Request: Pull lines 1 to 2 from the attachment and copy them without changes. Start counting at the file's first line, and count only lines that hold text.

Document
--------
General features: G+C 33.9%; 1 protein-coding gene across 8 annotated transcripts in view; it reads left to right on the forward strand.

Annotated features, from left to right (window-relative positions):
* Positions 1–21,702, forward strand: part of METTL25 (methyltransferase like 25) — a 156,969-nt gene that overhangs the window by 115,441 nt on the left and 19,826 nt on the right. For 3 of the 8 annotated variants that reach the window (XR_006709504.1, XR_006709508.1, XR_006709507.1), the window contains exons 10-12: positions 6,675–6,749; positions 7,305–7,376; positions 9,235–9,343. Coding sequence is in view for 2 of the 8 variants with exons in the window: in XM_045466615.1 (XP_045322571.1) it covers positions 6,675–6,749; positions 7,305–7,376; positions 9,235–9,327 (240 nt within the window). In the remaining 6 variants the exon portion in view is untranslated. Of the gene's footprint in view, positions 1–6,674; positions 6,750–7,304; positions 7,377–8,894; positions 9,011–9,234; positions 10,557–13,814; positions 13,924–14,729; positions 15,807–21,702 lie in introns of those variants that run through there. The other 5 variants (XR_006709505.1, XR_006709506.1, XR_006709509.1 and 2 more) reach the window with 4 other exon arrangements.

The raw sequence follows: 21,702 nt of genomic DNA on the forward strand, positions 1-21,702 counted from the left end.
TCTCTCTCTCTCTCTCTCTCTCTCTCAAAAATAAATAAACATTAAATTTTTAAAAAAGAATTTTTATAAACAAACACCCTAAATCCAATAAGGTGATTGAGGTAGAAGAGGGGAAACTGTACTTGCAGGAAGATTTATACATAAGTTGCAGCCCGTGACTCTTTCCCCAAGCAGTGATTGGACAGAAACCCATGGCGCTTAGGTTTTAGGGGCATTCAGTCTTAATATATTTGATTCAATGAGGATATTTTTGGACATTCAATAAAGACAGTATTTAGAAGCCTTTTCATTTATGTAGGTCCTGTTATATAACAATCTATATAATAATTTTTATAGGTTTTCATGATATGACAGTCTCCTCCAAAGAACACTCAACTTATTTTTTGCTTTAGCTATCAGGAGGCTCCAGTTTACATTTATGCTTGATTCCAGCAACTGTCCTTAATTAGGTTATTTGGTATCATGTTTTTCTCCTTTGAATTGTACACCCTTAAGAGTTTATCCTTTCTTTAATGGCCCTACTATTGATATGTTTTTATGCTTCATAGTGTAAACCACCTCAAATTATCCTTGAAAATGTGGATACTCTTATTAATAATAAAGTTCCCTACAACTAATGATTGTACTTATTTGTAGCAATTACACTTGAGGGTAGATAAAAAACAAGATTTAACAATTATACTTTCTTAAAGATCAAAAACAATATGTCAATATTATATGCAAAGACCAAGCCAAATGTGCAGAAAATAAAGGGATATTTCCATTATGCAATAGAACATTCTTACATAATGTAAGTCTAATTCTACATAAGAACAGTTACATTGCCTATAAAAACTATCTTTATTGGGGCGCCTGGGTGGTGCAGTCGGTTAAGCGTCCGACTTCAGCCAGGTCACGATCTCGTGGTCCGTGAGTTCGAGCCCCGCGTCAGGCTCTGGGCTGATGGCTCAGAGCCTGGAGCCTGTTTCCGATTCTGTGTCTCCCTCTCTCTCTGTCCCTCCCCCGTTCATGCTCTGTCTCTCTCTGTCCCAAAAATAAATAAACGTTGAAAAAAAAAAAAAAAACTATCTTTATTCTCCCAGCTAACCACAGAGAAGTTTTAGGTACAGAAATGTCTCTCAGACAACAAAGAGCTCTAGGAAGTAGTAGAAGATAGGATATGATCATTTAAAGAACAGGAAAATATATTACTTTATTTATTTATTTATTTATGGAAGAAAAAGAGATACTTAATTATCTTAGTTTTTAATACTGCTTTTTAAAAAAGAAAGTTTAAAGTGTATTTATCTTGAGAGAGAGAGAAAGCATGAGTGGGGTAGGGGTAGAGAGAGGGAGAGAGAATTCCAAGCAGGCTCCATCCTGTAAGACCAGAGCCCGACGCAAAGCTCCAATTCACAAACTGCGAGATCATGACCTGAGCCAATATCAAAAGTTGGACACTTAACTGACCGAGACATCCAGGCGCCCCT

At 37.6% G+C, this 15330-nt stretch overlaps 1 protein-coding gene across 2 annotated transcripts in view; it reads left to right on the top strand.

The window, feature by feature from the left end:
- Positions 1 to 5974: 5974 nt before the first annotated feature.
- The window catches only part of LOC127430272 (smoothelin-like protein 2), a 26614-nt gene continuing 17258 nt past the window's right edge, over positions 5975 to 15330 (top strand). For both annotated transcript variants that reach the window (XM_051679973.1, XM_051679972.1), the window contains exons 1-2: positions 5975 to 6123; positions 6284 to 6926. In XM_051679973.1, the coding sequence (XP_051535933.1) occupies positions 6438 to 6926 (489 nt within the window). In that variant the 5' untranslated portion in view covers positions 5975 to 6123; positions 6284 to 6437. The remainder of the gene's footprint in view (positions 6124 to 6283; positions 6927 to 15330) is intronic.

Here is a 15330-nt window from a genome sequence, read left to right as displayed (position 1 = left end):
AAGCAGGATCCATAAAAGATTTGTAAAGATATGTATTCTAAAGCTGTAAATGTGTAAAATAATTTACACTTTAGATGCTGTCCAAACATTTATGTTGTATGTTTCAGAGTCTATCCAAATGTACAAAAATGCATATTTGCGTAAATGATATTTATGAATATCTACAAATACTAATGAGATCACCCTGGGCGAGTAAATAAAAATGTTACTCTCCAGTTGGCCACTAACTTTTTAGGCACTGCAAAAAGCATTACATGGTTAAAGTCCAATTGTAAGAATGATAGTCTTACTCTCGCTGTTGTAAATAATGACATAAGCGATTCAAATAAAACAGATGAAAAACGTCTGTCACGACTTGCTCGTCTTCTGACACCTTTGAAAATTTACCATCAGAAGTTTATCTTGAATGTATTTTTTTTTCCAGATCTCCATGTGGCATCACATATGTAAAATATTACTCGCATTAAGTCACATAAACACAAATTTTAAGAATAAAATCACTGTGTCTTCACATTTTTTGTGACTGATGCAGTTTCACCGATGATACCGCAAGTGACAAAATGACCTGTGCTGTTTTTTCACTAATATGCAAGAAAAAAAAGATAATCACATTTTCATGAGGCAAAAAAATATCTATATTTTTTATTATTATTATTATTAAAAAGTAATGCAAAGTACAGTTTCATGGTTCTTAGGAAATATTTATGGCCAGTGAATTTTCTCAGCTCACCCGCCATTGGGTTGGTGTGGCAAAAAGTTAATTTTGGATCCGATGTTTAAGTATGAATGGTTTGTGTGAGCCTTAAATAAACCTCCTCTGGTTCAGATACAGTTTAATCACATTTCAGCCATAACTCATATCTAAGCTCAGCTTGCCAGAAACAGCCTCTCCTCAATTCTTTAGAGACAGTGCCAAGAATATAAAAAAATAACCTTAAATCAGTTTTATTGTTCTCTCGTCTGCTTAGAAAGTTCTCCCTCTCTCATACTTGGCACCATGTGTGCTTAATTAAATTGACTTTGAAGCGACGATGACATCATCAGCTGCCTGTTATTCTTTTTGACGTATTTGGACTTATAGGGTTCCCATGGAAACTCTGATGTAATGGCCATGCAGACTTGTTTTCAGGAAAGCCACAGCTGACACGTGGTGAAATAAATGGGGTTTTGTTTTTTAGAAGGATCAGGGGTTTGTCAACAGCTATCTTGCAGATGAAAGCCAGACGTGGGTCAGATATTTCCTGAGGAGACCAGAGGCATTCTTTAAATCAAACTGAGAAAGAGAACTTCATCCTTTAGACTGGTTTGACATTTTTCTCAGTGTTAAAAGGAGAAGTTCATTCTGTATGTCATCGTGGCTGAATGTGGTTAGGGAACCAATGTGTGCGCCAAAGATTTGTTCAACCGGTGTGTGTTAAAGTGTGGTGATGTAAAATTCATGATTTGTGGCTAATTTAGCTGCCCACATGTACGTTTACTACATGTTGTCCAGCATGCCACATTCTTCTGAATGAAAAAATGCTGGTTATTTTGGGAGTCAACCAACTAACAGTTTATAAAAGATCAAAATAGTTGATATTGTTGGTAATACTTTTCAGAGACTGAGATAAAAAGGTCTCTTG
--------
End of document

General features: G+C 33.9%; 1 protein-coding gene across 8 annotated transcripts in view; it reads left to right on the forward strand.

Annotated features, from left to right (window-relative positions):